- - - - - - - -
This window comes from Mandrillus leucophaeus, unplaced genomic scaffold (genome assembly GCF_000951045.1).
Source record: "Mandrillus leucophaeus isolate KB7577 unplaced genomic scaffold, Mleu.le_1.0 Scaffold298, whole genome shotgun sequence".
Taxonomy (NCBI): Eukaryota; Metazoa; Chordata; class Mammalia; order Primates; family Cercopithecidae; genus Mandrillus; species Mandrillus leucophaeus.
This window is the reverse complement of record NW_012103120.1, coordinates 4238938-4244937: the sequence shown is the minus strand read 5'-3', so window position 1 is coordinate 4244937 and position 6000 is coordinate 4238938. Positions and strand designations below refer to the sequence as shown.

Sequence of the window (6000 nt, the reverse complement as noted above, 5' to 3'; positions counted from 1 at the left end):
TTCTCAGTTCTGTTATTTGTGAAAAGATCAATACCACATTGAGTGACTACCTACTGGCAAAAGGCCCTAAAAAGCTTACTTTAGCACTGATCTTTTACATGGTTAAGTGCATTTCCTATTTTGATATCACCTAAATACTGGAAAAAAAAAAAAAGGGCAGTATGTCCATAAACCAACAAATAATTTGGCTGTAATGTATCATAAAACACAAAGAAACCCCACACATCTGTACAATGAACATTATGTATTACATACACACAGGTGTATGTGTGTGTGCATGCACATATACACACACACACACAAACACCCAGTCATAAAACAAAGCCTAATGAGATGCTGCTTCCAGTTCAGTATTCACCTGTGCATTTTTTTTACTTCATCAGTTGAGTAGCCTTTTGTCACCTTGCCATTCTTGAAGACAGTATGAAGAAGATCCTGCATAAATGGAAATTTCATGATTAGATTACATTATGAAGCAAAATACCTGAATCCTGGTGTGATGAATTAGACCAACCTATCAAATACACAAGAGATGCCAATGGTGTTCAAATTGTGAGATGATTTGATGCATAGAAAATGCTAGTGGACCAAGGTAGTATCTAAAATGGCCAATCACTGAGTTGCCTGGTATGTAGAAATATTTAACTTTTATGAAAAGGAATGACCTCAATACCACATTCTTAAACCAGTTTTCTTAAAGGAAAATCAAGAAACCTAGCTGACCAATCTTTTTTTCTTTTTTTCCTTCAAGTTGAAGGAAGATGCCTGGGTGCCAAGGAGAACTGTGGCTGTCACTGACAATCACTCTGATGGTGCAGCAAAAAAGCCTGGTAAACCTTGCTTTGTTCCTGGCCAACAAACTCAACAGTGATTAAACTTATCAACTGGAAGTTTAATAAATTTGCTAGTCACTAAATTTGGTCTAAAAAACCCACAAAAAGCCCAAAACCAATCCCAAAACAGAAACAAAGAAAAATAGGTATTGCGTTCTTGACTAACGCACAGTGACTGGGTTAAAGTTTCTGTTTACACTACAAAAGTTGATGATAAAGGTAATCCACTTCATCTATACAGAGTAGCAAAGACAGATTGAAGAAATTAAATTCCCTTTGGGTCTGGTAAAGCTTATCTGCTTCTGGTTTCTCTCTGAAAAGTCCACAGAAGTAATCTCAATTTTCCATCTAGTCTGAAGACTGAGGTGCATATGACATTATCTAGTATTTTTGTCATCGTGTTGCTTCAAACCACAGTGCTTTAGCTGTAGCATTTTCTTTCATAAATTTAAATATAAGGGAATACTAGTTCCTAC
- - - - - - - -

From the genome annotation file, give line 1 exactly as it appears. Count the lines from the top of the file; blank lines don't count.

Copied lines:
This window comes from Mandrillus leucophaeus, unplaced genomic scaffold (genome assembly GCF_000951045.1).